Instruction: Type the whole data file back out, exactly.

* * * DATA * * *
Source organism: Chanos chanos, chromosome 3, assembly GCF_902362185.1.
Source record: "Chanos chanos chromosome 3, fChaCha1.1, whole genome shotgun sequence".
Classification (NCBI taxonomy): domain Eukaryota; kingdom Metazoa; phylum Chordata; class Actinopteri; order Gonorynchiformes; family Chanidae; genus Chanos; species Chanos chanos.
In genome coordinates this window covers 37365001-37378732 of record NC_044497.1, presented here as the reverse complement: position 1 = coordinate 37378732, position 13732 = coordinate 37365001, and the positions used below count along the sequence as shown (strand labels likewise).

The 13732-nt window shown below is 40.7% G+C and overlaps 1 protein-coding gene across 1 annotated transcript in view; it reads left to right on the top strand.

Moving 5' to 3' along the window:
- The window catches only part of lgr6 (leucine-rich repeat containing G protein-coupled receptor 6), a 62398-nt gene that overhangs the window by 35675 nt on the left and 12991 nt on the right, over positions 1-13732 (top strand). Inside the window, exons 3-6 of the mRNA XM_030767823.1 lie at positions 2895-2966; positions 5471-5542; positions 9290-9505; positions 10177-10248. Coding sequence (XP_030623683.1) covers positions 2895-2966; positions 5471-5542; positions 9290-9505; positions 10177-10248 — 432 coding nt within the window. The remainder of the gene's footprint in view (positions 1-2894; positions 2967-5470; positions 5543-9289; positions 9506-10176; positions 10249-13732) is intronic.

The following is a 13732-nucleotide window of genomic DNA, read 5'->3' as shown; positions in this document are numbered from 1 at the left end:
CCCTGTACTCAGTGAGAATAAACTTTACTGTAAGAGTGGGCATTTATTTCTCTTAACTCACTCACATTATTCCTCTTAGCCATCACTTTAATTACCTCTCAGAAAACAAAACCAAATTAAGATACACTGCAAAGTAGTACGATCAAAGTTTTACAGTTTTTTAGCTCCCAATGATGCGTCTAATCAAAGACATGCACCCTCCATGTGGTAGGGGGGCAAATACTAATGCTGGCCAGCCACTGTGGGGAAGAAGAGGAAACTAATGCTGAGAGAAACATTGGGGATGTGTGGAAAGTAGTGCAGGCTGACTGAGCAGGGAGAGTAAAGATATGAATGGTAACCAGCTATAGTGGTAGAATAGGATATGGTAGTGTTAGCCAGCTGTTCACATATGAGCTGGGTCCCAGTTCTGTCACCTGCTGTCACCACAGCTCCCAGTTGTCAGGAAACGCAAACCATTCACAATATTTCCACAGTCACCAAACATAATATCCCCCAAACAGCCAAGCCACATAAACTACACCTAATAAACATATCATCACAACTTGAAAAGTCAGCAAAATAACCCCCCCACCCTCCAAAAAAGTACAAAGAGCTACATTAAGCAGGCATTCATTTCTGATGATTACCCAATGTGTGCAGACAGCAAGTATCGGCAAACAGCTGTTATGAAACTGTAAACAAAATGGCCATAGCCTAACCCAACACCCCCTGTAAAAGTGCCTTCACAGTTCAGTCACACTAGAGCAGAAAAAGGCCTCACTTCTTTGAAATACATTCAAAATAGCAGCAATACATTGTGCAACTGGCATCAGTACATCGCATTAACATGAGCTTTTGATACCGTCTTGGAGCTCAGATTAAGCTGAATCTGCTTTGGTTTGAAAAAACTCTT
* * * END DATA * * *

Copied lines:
Source organism: Chanos chanos, chromosome 3, assembly GCF_902362185.1.
Source record: "Chanos chanos chromosome 3, fChaCha1.1, whole genome shotgun sequence".
Classification (NCBI taxonomy): domain Eukaryota; kingdom Metazoa; phylum Chordata; class Actinopteri; order Gonorynchiformes; family Chanidae; genus Chanos; species Chanos chanos.
In genome coordinates this window covers 37365001-37378732 of record NC_044497.1, presented here as the reverse complement: position 1 = coordinate 37378732, position 13732 = coordinate 37365001, and the positions used below count along the sequence as shown (strand labels likewise).

The 13732-nt window shown below is 40.7% G+C and overlaps 1 protein-coding gene across 1 annotated transcript in view; it reads left to right on the top strand.

Moving 5' to 3' along the window:
- The window catches only part of lgr6 (leucine-rich repeat containing G protein-coupled receptor 6), a 62398-nt gene that overhangs the window by 35675 nt on the left and 12991 nt on the right, over positions 1-13732 (top strand). Inside the window, exons 3-6 of the mRNA XM_030767823.1 lie at positions 2895-2966; positions 5471-5542; positions 9290-9505; positions 10177-10248. Coding sequence (XP_030623683.1) covers positions 2895-2966; positions 5471-5542; positions 9290-9505; positions 10177-10248 — 432 coding nt within the window. The remainder of the gene's footprint in view (positions 1-2894; positions 2967-5470; positions 5543-9289; positions 9506-10176; positions 10249-13732) is intronic.

The following is a 13732-nucleotide window of genomic DNA, read 5'->3' as shown; positions in this document are numbered from 1 at the left end:
CCCTGTACTCAGTGAGAATAAACTTTACTGTAAGAGTGGGCATTTATTTCTCTTAACTCACTCACATTATTCCTCTTAGCCATCACTTTAATTACCTCTCAGAAAACAAAACCAAATTAAGATACACTGCAAAGTAGTACGATCAAAGTTTTACAGTTTTTTAGCTCCCAATGATGCGTCTAATCAAAGACATGCACCCTCCATGTGGTAGGGGGGCAAATACTAATGCTGGCCAGCCACTGTGGGGAAGAAGAGGAAACTAATGCTGAGAGAAACATTGGGGATGTGTGGAAAGTAGTGCAGGCTGACTGAGCAGGGAGAGTAAAGATATGAATGGTAACCAGCTATAGTGGTAGAATAGGATATGGTAGTGTTAGCCAGCTGTTCACATATGAGCTGGGTCCCAGTTCTGTCACCTGCTGTCACCACAGCTCCCAGTTGTCAGGAAACGCAAACCATTCACAATATTTCCACAGTCACCAAACATAATATCCCCCAAACAGCCAAGCCACATAAACTACACCTAATAAACATATCATCACAACTTGAAAAGTCAGCAAAATAACCCCCCCACCCTCCAAAAAAGTACAAAGAGCTACATTAAGCAGGCATTCATTTCTGATGATTACCCAATGTGTGCAGACAGCAAGTATCGGCAAACAGCTGTTATGAAACTGTAAACAAAATGGCCATAGCCTAACCCAACACCCCCTGTAAAAGTGCCTTCACAGTTCAGTCACACTAGAGCAGAAAAAGGCCTCACTTCTTTGAAATACATTCAAAATAGCAGCAATACATTGTGCAACTGGCATCAGTACATCGCATTAACATGAGCTTTTGATACCGTCTTGGAGCTCAGATTAAGCTGAATCTGCTTTGGTTTGAAAAAACTCTT